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FCG, from rental party to total provider

The name Flash Connectivity Group probably doesn’t ring a bell. This will not be the case with Flash Private Mobile Networks, 2WAY and, to a lesser extent, the still young start-up PrioCom. All three are involved in business and mission-critical communication solutions. They are connected via the umbrella Flash Connectivity Group.

Flash Connectivity Group (FCG) was established in April 2019. The companies that are part of that group, Flash Private Mobile Networks (in the Netherlands and Belgium), 2WAY and PrioCom, were already part of the same holding company. FCG was set up to allow the three to completely focus on their core tasks. As a parent company, it facilitates services in the areas of management, finance, HR, business development and marketing and communications for its ‘subsidiaries’. “This changed organisational structure gives more room for innovation and growth and enables us to offer customers an even broader spectrum of communication solutions,” says FCG director and co-owner Simone van Putten.

Next June, it will be 25 years since she and entrepreneur Ko van Strien started Flash Rental Services from a home in Dirksland. “I had the ambition to start something for myself,” says Van Putten. “That could’ve been anything, from selling used forklifts to importing bananas; but it became renting two-way radios. I was working in the telecommunications industry and was asked by Verolme if they could also rent two-way radios. They used it to communicate at the shipyard. The number of people who worked there changed on each project so they wanted to have more temporary two-way radios. My employer at the time didn’t believe it was worthwhile, and neither did other providers. So I dived into it and discovered that a lot of other companies wanted this option as well. I found a partner in Ko and the two of us started renting out two-way radios from his sunroom.”

More than 25,000 devices

Soon, when the first employees arrived, Van Putten and Van Strien moved from the sunroom to the garden shed. When they grew out of that too, Flash moved to Moezelweg in the Europoort in 1999. The premises there have since been expanded a number of times and continues to be Flash’s headquarters, now called Flash Private Mobile Networks. FCG also has an office there. Ko van Strien has since left the company. He sold his interest in 2001 to a private equity fund, which is still co-owner. According to Van Putten: “Our rental fleet now consists of more than 25,000 ATEX and non-ATEX devices. The majority are two-way radios, but also mobile two-way radios, DMR radios, smartphones and tablets. This makes us the market leader in the Netherlands and Belgium, where we have been active since 2009. Customers can rent equipment for one day, but also for ten years. From the two-way radio rental, we then started focusing on private mobile networks. Our devices are mainly used for mission-critical communication. For example, companies here in Europoort and Botlek that are active in the chemical and petrochemical industry use them, as do the stewards at Feyenoord Stadium. For the sake of safety and the efficient implementation of processes, it’s very important that communication is optimally organised at these locations. This includes not only reliable means of communication, but also a network that you can always count on. We deliver both. Depending on the level of safety the customer prefers, we can guarantee this in our private mobile networks up to 99.9999 percent.”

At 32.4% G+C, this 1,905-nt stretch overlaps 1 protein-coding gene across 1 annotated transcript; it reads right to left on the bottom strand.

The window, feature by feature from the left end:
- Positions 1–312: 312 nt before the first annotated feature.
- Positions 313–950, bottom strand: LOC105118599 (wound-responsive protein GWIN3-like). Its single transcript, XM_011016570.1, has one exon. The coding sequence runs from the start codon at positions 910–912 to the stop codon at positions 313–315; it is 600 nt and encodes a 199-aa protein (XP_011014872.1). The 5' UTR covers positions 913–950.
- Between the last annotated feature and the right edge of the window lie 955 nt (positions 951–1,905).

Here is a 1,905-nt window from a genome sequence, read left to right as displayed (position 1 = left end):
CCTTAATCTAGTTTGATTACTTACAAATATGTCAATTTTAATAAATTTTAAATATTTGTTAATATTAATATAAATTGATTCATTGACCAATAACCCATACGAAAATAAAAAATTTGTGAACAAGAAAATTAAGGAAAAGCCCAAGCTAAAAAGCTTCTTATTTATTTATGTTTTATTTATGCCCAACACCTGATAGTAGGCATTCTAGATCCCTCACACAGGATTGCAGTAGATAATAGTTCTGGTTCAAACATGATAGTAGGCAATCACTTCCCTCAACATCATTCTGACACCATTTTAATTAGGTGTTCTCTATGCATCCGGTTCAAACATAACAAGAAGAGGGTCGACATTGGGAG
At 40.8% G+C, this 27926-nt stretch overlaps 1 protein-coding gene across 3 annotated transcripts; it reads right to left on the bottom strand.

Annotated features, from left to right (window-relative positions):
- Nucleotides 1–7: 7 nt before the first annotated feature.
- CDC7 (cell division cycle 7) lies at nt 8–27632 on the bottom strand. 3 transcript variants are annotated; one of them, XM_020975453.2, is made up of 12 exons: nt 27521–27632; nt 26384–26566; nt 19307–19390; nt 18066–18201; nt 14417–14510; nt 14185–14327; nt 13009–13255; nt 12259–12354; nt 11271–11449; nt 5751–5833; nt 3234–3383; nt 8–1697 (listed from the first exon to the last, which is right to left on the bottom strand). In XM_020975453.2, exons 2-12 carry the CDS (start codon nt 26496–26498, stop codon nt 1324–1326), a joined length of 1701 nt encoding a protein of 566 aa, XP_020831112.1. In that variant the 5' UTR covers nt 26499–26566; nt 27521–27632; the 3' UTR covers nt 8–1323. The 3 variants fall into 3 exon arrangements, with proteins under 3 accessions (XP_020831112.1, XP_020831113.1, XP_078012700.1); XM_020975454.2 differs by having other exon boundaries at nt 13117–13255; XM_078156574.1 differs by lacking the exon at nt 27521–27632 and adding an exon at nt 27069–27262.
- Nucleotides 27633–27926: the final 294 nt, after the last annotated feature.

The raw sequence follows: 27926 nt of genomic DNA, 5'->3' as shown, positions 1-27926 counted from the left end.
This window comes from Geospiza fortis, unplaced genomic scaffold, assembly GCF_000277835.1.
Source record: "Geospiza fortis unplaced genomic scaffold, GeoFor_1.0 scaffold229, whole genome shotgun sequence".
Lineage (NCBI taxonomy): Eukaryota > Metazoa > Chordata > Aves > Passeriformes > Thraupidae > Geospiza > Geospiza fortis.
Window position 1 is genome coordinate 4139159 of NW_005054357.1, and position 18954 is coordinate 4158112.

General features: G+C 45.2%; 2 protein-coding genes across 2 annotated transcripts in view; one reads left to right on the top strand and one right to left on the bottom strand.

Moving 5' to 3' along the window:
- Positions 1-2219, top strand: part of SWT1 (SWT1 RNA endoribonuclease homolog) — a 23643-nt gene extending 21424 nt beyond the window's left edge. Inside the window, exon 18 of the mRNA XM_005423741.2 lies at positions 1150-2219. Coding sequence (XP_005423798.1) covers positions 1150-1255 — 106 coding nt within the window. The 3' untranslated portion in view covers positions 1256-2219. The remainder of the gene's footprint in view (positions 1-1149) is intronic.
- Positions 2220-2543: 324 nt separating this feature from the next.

Public order and safety

With Flash Private Mobile Networks, FCG mainly serves the private market. “Due to the position we had at some point in that market, there was also demand from the public sector for our services. In 2011, we set up a separate company for this, called 2WAY. It’s located in Zeewolde and focuses exclusively on organisations involved in public order and safety, to which it supplies ICT infrastructures and communication solutions and 2WAY provides the maintenance. For example, the company manages the technology for the P2000 infrastructure, the well-known emergency network used by the police, fire brigade and ambulance services.”

Push-to-Talk

To facilitate business and mission-critical communication in bigger operating areas as well, the startup PrioCom was set up in 2018. This company developed a push-to-talk application that allows nationwide communication over a virtual private network. To do this, PrioCom has priority use of T-Mobile’s public network so users can be sure of high availability, sufficient bandwidth and a higher quality of service than is the case with standard GSM use over that network. “This service is very well suited for both voice and data communication,” explains Van Putten. “We are focusing more and more on the latter, which is how we are responding to market needs, as we have always done. Our customers want the option of combining and integrating all kinds of different information flows in a single device, and that is why we are increasingly specialised in system integration in order to be a knowledge partner for our customers in that area as well. PrioCom is a good example of that.”

Written by: Erik Stroosma

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